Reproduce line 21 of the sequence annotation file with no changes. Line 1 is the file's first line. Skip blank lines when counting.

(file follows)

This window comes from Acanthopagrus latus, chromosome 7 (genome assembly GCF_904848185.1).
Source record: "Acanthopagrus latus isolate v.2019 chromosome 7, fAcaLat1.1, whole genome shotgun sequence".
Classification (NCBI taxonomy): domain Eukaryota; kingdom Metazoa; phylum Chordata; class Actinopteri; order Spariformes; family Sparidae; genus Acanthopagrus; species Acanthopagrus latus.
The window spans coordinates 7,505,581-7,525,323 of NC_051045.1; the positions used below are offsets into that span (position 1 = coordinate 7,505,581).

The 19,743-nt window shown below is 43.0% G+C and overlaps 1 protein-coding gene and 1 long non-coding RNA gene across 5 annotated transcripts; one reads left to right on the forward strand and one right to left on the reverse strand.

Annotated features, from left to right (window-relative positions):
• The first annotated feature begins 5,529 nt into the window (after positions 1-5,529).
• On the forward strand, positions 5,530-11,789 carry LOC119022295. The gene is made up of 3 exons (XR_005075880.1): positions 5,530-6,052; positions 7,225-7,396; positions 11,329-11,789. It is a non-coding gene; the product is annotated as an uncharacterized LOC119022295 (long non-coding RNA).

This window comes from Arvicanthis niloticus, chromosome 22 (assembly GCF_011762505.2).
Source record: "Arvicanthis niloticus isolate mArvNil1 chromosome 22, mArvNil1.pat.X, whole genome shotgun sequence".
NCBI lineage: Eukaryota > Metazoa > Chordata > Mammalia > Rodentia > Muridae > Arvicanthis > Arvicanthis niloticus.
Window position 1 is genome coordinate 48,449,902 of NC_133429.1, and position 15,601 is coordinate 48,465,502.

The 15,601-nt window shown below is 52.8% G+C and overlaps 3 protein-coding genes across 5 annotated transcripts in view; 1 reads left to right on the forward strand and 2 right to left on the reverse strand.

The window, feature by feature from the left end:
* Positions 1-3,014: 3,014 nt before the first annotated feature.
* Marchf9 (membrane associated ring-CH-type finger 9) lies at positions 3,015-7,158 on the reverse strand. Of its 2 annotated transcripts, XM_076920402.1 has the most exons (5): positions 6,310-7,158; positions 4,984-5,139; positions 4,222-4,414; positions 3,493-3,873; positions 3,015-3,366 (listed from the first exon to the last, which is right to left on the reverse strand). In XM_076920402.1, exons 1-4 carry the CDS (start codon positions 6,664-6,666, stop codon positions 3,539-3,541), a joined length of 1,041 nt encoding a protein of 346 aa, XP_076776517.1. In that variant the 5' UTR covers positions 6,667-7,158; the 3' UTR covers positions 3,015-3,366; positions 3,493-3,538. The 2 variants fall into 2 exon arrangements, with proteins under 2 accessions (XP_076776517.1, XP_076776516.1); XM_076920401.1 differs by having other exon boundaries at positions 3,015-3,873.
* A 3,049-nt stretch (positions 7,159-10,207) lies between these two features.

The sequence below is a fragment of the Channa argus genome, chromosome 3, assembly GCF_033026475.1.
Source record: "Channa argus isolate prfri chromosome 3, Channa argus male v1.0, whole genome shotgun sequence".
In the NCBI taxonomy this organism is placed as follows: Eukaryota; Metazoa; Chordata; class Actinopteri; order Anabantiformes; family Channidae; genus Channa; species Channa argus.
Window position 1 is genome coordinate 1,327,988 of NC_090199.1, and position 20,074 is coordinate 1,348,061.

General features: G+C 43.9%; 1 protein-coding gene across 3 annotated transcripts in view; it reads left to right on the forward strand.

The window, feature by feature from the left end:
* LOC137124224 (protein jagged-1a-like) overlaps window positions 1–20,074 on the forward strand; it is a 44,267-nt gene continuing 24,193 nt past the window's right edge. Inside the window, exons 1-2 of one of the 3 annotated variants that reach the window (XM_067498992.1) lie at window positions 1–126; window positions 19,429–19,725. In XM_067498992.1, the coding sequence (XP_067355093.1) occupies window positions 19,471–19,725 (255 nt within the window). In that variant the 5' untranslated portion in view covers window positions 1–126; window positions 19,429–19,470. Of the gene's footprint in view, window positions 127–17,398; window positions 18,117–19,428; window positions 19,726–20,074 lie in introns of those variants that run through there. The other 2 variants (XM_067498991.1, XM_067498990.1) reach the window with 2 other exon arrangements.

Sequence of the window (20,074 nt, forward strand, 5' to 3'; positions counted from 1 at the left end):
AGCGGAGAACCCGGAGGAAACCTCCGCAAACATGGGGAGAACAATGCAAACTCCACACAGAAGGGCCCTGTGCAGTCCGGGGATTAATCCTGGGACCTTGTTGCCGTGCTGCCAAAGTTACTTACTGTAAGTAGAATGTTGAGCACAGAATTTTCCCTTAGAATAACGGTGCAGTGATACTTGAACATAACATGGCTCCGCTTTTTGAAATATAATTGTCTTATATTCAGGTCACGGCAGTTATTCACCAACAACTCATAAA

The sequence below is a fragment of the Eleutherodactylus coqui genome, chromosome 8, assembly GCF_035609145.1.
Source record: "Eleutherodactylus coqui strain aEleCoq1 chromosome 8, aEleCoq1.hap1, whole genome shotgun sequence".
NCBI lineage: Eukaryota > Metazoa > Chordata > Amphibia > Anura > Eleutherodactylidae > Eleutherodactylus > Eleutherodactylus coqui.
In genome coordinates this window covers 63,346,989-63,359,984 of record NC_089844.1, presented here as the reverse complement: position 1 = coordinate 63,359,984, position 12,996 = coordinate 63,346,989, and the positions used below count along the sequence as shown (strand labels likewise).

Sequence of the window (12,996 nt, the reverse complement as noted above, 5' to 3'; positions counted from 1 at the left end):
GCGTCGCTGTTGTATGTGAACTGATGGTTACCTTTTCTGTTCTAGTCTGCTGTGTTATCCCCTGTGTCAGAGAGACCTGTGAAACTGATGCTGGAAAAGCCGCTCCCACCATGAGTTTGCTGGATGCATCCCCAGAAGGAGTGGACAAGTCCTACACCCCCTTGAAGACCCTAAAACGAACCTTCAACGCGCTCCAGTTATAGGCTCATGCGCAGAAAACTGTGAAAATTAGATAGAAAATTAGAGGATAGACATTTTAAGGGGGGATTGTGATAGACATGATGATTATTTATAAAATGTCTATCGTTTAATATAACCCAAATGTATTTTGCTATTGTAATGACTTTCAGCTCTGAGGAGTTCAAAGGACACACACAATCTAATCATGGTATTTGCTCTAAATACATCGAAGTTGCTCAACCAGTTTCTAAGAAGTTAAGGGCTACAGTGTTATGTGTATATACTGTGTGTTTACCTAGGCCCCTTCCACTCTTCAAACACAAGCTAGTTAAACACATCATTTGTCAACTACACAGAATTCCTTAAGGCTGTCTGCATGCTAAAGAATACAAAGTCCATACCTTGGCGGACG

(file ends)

Window position 1 is genome coordinate 1,327,988 of NC_090199.1, and position 20,074 is coordinate 1,348,061.